How 3D Graphics Interact With Graphic Design

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Introduction

Graphic design is a profession that has been in existence for quite a while now and like every other profession, it has undergone a period of growth. One of the notable changes that have been seen in the field is the shift from purely ink/paint-based formats or presenting graphic design works to the integration of computer technology in the development of virtual wonders. Computers in particular have found prominence in graphic design work through the component of 3D graphics-a factor which has made the creation of supra-imaginary artworks a possibility. This paper seeks to analyze the importance of integrating 3D graphics into graphic design work. To this end, extensive literary research shall be conducted in order to assess the historical developments of both 3D graphics and Graphic design. A brief listing of the advantages of combining the two elements of art shall also be provided in order to support the conclusion that graphic design as a field needs to embrace 3D graphics if progress is to be made.

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Definition of terms

3D graphics can be described as objects that are created, displayed and manipulated in three dimensions using computers (Luebke 2003). The software used in the creation of 3D graphics allows the user to make objects that can be manipulated (moved, scaled and rotated) along the XYZ scale. These graphics software also incorporate lighting and texturing devices to give the created objects the particular characteristics that the designer intends to present.

Graphic design is a creative process involving the creation and combination of letters, signs and images to come up with a visual representation of ideas (Wagna, Stuedahl and Bratteteig 2010). Graphic design can be applied in almost all practices that require visual communication such as advertising, company identification and product packaging.

Methodology

The research will be primarily based on secondary data. Information will be extracted from books, journals, articles and websites. The criteria of selection for the literature will be the relevance to the research topic as well as the year of publication. Both public and private libraries as well as online libraries will be visited in order to access the data. This research will be partly evidence-based and partly founded on professional research by professionals in the field. Various articles will be studied in order to provide background information which will essentially give credibility to the final essay. Graphic design and the associated 3D graphics being a critical aspect of art analysis cannot be effectively analyzed without obtaining information from historical developments. This will definitely make for some interesting research and in as much most of the information will only be used for reference purposes, it will effectively come round to form the back-born of the paper.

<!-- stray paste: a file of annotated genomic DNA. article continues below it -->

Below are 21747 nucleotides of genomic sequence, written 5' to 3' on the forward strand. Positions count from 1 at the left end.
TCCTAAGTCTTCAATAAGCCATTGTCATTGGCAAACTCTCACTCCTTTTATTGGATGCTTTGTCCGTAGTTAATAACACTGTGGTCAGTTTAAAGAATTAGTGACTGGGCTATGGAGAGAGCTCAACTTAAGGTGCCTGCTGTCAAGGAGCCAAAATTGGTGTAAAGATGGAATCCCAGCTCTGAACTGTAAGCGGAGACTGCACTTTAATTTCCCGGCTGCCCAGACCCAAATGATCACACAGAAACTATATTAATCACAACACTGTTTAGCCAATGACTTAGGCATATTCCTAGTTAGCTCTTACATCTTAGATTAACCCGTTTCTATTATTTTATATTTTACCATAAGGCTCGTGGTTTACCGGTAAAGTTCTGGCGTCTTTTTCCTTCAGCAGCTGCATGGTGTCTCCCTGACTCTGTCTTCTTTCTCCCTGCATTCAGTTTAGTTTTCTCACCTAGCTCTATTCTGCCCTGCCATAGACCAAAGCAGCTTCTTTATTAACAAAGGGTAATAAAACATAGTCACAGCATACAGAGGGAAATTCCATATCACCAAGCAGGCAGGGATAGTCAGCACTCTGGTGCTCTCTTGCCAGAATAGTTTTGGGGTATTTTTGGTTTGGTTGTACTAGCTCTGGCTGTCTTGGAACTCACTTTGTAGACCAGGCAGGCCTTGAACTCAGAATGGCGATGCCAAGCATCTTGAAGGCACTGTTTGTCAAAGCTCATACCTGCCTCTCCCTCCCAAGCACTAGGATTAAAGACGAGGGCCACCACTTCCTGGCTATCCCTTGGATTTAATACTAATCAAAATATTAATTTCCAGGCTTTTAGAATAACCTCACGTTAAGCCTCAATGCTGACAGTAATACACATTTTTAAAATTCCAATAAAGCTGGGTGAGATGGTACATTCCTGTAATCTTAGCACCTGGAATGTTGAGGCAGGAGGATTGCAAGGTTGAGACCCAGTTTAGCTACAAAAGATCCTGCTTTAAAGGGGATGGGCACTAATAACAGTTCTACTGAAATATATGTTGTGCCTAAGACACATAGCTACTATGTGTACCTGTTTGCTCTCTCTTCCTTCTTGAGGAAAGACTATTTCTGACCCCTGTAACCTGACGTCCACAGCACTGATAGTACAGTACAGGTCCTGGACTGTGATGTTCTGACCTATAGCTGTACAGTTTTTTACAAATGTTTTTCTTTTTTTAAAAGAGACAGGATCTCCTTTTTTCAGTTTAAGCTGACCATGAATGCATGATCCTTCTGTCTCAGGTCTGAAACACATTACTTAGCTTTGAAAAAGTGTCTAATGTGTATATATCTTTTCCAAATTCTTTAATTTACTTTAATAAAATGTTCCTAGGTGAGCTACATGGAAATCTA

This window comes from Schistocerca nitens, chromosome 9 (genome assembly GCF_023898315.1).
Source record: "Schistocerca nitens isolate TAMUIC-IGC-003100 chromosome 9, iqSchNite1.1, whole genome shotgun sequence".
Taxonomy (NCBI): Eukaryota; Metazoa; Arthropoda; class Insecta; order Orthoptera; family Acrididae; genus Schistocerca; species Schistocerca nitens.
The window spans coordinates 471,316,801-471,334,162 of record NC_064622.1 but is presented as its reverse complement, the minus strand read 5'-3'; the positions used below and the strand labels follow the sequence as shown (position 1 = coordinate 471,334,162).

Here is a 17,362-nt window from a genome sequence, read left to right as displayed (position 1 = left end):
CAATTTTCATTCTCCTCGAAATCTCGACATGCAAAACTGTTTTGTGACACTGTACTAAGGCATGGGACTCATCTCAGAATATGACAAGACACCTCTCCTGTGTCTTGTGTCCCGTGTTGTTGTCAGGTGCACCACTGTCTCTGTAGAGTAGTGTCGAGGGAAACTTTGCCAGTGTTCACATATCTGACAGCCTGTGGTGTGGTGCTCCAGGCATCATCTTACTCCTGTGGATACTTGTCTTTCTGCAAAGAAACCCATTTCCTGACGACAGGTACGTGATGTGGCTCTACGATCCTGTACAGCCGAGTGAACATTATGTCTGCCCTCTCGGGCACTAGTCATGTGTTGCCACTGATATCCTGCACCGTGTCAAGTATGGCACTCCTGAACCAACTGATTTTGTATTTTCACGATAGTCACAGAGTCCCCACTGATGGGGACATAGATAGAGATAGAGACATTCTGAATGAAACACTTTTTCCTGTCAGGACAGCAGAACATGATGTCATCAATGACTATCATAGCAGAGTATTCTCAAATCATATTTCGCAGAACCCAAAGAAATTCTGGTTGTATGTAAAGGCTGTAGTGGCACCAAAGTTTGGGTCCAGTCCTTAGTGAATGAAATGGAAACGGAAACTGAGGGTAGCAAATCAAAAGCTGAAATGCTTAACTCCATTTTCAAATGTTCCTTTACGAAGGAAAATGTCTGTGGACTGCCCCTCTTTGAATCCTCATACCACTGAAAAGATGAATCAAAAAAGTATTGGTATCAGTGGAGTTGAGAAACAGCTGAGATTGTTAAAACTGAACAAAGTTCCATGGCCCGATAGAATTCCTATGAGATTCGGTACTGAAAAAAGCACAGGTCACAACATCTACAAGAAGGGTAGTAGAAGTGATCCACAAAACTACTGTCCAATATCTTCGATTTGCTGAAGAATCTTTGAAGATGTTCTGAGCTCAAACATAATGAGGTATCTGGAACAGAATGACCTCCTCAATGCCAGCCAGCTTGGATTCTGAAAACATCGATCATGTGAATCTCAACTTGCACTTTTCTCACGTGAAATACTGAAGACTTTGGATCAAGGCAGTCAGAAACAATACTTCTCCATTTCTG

Information from the publications will serve to provide an explanation as regards the developments in both graphics design and 3d graphics. This will be very crucial information that will make the research report appeal to both professionals and the general public. For the latter, it may require that some of the information obtained from the books and other publications be broken down into simple language and at the same time illustrations drawn from the most successful applications of 3D graphics and graphic design in real-life cases.

Like with any other professional field of study, business researches have to be conducted in such a way that the offers credibility to the practitioner. In such a field, the strength lies exemplification of historical developments. With this knowledge in mind, the effort will be made to obtain relevant information to the particular topic in question and this will be accompanied by proper citation.

Reasons for Selecting the Above Methodology

For any professional topic, chances are that extensive research has been carried out by professionals in the field before. Consequently, in order to establish the backbone of a given research project, it is only necessary that an extensive review of literature be carried out before identifying and seeking first-hand information from the field. The latter, i.e. information collected from the field is also necessary since it helps give professional credibility to the project. Combining results from both sources would serve to foster their symbiotic relationship with one offering background information and the other presenting up-to-date information on the topic.

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Expected outcome

The outcome expected out of this research process is results that would make graphic designers and 3D graphics developers re-evaluate the benefits of integration of the two fields to make one formidable team by eliminating the critics that come out to try and separate the two. The research and subsequent paper will show the various loopholes which if sealed can increase the appreciation of graphic design work.

Research process